4.      Anti-bribery enforcement actions are highest in China, Iraq, Nigeria, India, Russia, Brazil and Indonesia.
Virtually every country in the world has been impacted by bribery. But operating or doing business in certain countries comes with an increased risk of prosecution for bribery. China, Iraq, Nigeria, India, Russia, Brazil, and Indonesia have seen the highest level of enforcement activity. China took the top spot with Chinese officials having allegedly received bribes in 90 separate enforcement actions. This type of information from the GER and tools like the TRACE Matrix http://www.traceinternational.org/trace-matrix/ can help companies more accurately assess risk when thinking of expanding business to a foreign country. 


5.      The extractive industries continue to have the highest number of anti-bribery enforcement actions worldwide.
The extractive industries remain the focus of enforcement activity throughout the world (followed by engineering, manufacturing, and aerospace and defense industries). In addition to the extractive industries, the U.S. has seen a higher number of investigations in the technology, financial services, and entertainment and film industries.


The trends identified in the GER highlight the challenges facing companies in the current enforcement environment, but also provide compliance professionals an opportunity to strengthen compliance programs. With this information, companies can tailor their compliance programs and avoid becoming another enforcement statistic.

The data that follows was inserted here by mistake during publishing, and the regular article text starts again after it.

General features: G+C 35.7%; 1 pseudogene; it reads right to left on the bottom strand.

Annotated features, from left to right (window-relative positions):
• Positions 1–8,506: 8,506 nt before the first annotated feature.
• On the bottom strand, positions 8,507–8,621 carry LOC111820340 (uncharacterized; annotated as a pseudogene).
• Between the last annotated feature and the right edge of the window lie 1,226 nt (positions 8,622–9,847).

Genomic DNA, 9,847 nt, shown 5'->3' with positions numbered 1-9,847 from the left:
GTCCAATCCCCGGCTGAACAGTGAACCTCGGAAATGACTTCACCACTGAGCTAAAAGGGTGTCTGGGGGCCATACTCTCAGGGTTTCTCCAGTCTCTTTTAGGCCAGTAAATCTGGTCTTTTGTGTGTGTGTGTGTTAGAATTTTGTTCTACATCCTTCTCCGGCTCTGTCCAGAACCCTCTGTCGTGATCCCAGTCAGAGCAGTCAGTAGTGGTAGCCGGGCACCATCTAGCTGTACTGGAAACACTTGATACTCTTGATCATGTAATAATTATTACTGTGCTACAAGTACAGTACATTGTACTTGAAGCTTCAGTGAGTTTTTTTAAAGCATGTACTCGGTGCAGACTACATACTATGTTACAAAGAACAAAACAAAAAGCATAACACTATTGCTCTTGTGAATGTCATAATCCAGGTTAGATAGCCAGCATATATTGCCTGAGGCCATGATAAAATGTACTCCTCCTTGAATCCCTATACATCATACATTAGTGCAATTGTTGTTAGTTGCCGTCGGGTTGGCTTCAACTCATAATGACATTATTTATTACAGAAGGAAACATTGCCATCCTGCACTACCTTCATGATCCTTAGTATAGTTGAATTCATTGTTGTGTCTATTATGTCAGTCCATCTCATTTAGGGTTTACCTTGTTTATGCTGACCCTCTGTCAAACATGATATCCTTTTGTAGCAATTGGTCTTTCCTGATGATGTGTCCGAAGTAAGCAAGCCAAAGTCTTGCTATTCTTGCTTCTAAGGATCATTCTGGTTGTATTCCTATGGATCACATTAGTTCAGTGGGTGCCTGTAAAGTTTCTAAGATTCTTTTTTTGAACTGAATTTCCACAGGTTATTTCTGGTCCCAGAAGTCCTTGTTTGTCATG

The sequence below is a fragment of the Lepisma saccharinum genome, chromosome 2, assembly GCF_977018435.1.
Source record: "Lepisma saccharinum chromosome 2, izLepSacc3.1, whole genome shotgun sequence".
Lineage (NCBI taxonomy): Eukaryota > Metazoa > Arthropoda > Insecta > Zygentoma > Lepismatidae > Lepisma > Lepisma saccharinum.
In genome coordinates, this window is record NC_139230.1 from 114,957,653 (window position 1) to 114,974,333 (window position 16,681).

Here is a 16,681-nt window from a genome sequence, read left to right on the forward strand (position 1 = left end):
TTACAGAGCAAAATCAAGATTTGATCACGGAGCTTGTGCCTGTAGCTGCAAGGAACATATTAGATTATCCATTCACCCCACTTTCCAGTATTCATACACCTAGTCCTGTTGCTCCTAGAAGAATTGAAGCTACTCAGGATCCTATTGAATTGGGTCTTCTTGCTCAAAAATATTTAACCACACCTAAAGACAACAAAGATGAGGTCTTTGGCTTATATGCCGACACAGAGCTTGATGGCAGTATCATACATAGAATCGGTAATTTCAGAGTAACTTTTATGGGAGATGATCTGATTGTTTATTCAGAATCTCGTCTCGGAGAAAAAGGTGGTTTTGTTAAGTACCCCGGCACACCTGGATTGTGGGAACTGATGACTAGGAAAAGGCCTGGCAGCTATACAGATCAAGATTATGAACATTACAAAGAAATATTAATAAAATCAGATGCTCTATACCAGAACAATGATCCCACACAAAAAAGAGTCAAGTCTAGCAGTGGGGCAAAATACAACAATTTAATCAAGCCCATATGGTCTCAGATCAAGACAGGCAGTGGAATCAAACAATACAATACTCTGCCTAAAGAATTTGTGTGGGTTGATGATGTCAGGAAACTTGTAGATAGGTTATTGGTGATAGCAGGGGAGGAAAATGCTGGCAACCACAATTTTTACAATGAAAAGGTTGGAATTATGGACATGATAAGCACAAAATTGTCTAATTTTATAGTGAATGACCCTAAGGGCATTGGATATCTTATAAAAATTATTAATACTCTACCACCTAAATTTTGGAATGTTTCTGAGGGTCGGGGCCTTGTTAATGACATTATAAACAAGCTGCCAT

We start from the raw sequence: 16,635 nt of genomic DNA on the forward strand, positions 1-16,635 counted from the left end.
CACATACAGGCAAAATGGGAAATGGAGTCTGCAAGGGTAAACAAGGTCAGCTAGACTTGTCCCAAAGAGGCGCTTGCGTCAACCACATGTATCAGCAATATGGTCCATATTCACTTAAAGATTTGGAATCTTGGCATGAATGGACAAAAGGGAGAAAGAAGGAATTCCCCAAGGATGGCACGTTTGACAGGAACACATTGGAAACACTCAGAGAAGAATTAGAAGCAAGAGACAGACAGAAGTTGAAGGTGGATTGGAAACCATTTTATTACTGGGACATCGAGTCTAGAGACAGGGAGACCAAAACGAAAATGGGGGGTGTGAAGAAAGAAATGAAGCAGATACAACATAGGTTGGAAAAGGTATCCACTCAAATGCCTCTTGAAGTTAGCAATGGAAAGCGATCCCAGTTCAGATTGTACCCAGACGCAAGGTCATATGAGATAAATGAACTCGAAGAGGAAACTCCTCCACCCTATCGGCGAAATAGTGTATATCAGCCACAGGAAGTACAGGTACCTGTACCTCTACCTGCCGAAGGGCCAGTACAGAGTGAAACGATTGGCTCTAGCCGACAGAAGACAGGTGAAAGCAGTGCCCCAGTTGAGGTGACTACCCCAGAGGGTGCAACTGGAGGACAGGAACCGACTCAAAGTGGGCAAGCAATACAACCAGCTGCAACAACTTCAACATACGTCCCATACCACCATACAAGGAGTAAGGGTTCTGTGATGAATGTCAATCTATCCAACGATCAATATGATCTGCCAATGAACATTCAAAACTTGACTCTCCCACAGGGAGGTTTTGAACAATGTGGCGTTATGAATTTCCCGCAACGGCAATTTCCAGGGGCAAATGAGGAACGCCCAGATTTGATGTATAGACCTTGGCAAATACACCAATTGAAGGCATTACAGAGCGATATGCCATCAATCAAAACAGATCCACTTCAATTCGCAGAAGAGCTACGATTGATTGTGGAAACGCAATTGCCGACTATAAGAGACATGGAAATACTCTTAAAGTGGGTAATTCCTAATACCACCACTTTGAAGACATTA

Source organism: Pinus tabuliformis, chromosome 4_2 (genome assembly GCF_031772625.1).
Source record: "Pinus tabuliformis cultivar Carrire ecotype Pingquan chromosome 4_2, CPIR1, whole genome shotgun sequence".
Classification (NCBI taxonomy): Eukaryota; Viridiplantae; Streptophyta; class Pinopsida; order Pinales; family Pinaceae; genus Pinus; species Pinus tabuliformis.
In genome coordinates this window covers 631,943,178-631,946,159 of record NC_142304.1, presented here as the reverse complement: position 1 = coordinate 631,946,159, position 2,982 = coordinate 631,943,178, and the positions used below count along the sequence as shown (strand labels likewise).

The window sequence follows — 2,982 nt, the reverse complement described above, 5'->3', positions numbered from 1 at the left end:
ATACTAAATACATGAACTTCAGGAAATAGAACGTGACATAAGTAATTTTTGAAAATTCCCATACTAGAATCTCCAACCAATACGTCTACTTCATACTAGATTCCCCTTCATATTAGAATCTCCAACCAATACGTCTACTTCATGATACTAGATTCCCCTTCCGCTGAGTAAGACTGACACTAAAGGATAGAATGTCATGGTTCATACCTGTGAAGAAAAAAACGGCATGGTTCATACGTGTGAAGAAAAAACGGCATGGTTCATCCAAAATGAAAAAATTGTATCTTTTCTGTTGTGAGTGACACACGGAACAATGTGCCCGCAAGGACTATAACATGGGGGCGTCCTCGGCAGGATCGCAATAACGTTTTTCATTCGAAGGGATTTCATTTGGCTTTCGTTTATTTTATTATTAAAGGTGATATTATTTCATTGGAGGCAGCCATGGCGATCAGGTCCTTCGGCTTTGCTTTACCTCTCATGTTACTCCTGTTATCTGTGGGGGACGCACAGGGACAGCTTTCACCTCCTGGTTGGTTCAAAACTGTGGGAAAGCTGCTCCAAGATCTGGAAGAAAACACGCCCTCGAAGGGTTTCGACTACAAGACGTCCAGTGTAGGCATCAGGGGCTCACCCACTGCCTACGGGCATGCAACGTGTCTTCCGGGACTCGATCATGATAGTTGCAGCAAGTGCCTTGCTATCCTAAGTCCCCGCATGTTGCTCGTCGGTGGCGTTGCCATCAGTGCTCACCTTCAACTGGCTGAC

A version of this piece was originally published by Alexandra Wrage in The Compliance & Ethics Blog.


Andere belangwekkende studies van TRACE zijn: http://www.traceinternational.org/about-trace/publications/

-          How to Pay a Bribe: Thinking Like a Criminal to Thwart Bribery Schemes (2014)

-          The High Cost of Small Bribes (2015)


151120, The-High-Cost-of-Small-Bribes-2015.pdf


From the Introduction:

‘No one knows better than companies operating internationally that bribery is bad for business. These companies report that corruption introduces uncertainty into commercial transactions, fosters a permissive atmosphere for other business crimes, undermines employee confidence in management and puts a company’s value and reputation at risk.

Most multinational companies have made progress toward eliminating traditional bribes from their business practices. [ … ]

Now many of these companies are taking steps to eliminate “facilitation payments” from their business practices as well. These small bribes, also called “grease payments,” permitted under the laws of some countries, are made to government officials to encourage them to perform or expedite routine governmental tasks. The definition of such tasks, however, is often unclear and stretched to the breaking point.

The purpose of this guidebook is to educate business people and compliance officers on the high cost of small bribes and to provide guidance on how to eliminate these

payments from business practices.